Theater review: ‘Stones in His Pockets’ at N.C. Stage Company

IN THE POCKET: 'Stones In His Pockets' features a pair of stellar performances by Charlie Flynn-McIver, left, and Scott Treadway. Photo courtesy of N.C. Stage Company

Everyone holds onto a dream that’s yet to be fulfilled, such as becoming a famous actor, a celebrated author or meeting the love of our life. With the tragicomedy Stones in His Pockets, written by Marie Jones, we contemplate the weight of such dreams and how far we’re willing to carry them. One of the best productions of the year is showing at N.C. Stage Company through Sunday, May 19.

Charlie Conlon (played by Scott Treadway) and Jake Quinn (Charlie Flynn-McIver) meet on a film set. They’re hired as extras for a big Hollywood production set in their native Ireland. As they scoff at the Americanization of the film, they quickly become friends. Charlie yearns to be a successful screenwriter, and Jake ponders the possibility of being a big-time actor. When Caroline Giovanni, the famed star of the film, approaches Jake in a local pub, both men feel this meeting could be key to their success.

However, on that same night, Caroline snubs an overzealous fan named Sean, who then drowns himself by placing stones in his pockets. When the film crew refuses to break for Sean’s funeral, the close-knit group of extras revolts, threatening the outcome of the film.

The production’s fullest potential is realized by director Neela Muñoz. The scenic design by Julie K. Ross has various shoes curiously outlining the back wall below an old school mural of the rolling green hills of Ireland. While the stage is open, the blocking required is not easy whatsoever, making the results of Muñoz’s job all the more impressive.

The show’s two actors play a plethora of characters. They slip in and out of various roles with the turn of a collar or by merely circling around a column. Every single characterization here has to be dead-on: It’s an extraordinary achievement. Treadway and Flynn-McIver are so invested in the rhythm of the story that we have little trouble imagining where we are and who we are with. They both give award-worthy performances.

The comedy here outweighs the drama by far (including hilarious bursts of adult language). Both actors make the most of their acting beats, and it is impossible not to belly-laugh at the results. Strangely, though, the playwright leaves two of the most memorable characters sort of hanging. They are Flynn-McIver’s Mickey (the last surviving extra from The Quiet Man) and Treadway’s scene-stealing Caroline. Both are remarkably well rendered by the actors — perhaps this is the reason we want to see more of them.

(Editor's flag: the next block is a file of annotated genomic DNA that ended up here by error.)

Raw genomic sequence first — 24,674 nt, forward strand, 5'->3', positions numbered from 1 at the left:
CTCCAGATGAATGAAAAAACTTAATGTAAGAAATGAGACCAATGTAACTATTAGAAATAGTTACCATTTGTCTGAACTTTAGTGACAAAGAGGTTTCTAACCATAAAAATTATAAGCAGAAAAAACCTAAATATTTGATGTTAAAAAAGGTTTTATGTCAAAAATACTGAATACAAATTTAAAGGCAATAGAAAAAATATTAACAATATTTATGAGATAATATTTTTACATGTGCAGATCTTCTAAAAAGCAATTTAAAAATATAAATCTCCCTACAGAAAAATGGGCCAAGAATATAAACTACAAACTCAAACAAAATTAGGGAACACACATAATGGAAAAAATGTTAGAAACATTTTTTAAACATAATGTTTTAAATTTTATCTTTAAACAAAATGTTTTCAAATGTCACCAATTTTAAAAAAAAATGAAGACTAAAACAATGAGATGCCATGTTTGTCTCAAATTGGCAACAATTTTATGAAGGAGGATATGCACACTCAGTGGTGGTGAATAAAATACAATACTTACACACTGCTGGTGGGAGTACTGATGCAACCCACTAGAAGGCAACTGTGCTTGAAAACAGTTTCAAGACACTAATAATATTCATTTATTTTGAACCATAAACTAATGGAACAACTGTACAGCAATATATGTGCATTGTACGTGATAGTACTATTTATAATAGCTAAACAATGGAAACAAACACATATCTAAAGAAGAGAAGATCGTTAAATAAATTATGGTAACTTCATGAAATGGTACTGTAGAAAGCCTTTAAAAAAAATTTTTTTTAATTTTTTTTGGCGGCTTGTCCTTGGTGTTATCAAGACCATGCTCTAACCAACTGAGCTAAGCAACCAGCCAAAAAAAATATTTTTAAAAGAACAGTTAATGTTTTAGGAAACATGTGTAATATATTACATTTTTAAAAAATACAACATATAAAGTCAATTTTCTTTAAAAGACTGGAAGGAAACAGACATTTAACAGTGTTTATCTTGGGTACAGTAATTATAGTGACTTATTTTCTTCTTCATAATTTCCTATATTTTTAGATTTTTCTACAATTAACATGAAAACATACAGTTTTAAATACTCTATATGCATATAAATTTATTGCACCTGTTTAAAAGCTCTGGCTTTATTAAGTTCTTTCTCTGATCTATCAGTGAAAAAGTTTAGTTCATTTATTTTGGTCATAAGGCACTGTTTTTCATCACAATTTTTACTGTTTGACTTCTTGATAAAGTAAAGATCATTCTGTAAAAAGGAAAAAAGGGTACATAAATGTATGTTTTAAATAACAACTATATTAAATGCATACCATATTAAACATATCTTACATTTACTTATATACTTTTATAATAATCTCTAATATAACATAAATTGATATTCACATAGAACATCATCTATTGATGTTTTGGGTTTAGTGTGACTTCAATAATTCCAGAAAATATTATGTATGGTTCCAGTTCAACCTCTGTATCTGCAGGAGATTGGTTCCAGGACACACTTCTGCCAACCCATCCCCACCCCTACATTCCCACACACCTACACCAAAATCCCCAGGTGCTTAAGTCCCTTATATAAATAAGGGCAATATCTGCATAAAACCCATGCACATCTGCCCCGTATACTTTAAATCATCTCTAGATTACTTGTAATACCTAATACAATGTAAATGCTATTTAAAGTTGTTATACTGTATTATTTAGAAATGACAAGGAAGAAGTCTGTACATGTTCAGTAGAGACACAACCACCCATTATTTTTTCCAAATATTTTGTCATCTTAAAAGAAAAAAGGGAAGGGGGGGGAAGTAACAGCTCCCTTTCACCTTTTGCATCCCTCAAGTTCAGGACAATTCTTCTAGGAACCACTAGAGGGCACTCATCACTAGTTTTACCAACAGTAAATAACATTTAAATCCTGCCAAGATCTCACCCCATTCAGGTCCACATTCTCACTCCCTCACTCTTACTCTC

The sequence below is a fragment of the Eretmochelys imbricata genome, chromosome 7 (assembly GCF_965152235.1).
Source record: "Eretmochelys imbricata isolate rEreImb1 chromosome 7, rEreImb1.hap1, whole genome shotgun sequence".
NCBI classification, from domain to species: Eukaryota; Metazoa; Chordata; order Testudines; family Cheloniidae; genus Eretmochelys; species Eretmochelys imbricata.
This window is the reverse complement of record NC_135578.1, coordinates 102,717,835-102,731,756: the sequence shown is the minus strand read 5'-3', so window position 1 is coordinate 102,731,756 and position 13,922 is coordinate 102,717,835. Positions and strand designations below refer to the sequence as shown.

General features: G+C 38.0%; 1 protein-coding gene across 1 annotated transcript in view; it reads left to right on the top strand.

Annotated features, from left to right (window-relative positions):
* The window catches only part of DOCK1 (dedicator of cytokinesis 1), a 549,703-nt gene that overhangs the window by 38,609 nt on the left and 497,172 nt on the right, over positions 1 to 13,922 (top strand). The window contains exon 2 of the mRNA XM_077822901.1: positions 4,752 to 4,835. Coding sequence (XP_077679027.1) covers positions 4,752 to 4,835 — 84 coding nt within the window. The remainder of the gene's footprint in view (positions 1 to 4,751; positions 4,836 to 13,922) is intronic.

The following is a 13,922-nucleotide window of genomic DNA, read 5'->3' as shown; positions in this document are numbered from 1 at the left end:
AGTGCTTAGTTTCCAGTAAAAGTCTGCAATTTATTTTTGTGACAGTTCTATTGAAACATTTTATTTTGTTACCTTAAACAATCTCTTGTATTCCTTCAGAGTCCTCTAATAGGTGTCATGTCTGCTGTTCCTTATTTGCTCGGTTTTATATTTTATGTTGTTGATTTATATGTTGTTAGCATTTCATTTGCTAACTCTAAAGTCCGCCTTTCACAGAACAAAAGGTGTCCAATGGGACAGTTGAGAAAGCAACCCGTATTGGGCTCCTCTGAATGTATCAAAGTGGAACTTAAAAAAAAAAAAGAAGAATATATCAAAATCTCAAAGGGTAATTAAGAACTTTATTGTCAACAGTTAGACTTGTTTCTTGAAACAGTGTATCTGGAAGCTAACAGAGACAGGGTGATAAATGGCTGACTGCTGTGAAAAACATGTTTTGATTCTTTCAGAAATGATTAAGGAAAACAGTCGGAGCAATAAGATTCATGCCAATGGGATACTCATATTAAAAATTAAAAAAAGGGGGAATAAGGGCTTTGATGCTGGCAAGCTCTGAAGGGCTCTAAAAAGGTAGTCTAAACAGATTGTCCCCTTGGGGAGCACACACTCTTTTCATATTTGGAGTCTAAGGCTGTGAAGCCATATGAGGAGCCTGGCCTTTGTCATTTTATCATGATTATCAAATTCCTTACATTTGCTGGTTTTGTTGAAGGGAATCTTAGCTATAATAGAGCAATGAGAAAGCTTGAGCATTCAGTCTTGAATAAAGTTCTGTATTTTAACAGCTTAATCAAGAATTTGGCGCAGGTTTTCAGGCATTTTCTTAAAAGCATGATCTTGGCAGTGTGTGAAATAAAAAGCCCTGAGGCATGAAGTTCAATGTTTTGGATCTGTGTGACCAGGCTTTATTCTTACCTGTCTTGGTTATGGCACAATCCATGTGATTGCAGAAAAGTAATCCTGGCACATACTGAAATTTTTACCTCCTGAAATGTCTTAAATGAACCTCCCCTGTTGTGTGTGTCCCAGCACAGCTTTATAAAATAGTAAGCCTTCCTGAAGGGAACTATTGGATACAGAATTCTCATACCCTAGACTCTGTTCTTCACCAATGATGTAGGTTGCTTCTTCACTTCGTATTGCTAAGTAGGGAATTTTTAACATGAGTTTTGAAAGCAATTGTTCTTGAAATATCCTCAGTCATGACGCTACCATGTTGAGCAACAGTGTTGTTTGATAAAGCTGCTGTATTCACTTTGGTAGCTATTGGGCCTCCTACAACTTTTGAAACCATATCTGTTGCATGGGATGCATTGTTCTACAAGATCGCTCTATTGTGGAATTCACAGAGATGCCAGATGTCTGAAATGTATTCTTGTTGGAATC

Because of the effectiveness of this wonderful production, an important message becomes quite clear: If we spend our lives bitterly struggling to fulfill our dreams, in the end, our biggest regret will be that we didn’t enjoy the journey.

WHAT: Stones In His Pockets
WHERE: N.C. Stage Company, 15 Stage Lane,
WHEN: Through Sunday, May 19. Wednesday-Saturday at 7:30 p.m.; Saturday and Sunday matinees at 2 p.m. $10-$38



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About Kai Elijah Hamilton
Kai Elijah Hamilton was born and raised in Western North Carolina. A poet, screenwriter and playwright, he is also a published film and theater critic. Hamilton is a creative individual with a wide range of talents and interests. He is an Award Winning Actor (Tom in "The Glass Menagerie") and Director ("A Raisin In The Sun"). He previously served as Artistic Director at Hendersonville Little Theatre and has a B.A. in theater and film from Western Carolina University. In 2016, Hamilton's play "The Sleepwalker" won a spot in the first annual Asheville National 10-Minute Play Festival by NYS3. His play "Blackberry Winter" was a finalist in the elite Strawberry One-Act Festival in NYC winning Best Short Film/Video Diary. Hamilton is also the author of the full-length southern-gothic play "Dry Weather Wind" which has been called "Important. Relevant to the issues in today's time, and beautifully written..."

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